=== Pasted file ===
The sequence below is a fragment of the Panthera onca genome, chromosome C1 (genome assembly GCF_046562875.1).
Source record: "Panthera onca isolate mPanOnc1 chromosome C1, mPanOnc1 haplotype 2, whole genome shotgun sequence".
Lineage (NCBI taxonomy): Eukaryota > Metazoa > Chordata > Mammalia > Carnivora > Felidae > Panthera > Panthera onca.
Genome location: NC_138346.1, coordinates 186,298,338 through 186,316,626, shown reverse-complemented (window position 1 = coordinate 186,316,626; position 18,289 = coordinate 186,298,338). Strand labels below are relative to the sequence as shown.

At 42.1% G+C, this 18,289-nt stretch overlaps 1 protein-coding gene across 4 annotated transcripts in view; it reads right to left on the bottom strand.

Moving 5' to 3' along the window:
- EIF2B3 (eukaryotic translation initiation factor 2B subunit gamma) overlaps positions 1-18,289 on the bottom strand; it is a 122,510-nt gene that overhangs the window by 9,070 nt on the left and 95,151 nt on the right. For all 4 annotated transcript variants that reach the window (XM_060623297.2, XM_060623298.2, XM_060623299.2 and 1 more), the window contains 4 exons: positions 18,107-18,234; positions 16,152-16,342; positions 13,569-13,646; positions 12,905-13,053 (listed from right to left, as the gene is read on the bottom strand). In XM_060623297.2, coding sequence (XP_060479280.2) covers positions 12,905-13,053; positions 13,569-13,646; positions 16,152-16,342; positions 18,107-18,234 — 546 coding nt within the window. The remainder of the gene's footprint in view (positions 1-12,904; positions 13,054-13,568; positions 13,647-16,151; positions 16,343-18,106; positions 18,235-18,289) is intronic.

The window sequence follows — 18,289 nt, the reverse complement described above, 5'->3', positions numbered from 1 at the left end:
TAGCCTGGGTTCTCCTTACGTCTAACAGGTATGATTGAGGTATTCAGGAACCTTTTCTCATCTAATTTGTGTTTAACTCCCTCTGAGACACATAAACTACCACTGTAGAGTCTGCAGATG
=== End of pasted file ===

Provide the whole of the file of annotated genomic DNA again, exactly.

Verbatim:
The sequence below is a fragment of the Panthera onca genome, chromosome C1 (genome assembly GCF_046562875.1).
Source record: "Panthera onca isolate mPanOnc1 chromosome C1, mPanOnc1 haplotype 2, whole genome shotgun sequence".
Lineage (NCBI taxonomy): Eukaryota > Metazoa > Chordata > Mammalia > Carnivora > Felidae > Panthera > Panthera onca.
Genome location: NC_138346.1, coordinates 186,298,338 through 186,316,626, shown reverse-complemented (window position 1 = coordinate 186,316,626; position 18,289 = coordinate 186,298,338). Strand labels below are relative to the sequence as shown.

At 42.1% G+C, this 18,289-nt stretch overlaps 1 protein-coding gene across 4 annotated transcripts in view; it reads right to left on the bottom strand.

Moving 5' to 3' along the window:
- EIF2B3 (eukaryotic translation initiation factor 2B subunit gamma) overlaps positions 1-18,289 on the bottom strand; it is a 122,510-nt gene that overhangs the window by 9,070 nt on the left and 95,151 nt on the right. For all 4 annotated transcript variants that reach the window (XM_060623297.2, XM_060623298.2, XM_060623299.2 and 1 more), the window contains 4 exons: positions 18,107-18,234; positions 16,152-16,342; positions 13,569-13,646; positions 12,905-13,053 (listed from right to left, as the gene is read on the bottom strand). In XM_060623297.2, coding sequence (XP_060479280.2) covers positions 12,905-13,053; positions 13,569-13,646; positions 16,152-16,342; positions 18,107-18,234 — 546 coding nt within the window. The remainder of the gene's footprint in view (positions 1-12,904; positions 13,054-13,568; positions 13,647-16,151; positions 16,343-18,106; positions 18,235-18,289) is intronic.

The window sequence follows — 18,289 nt, the reverse complement described above, 5'->3', positions numbered from 1 at the left end:
TAGCCTGGGTTCTCCTTACGTCTAACAGGTATGATTGAGGTATTCAGGAACCTTTTCTCATCTAATTTGTGTTTAACTCCCTCTGAGACACATAAACTACCACTGTAGAGTCTGCAGATG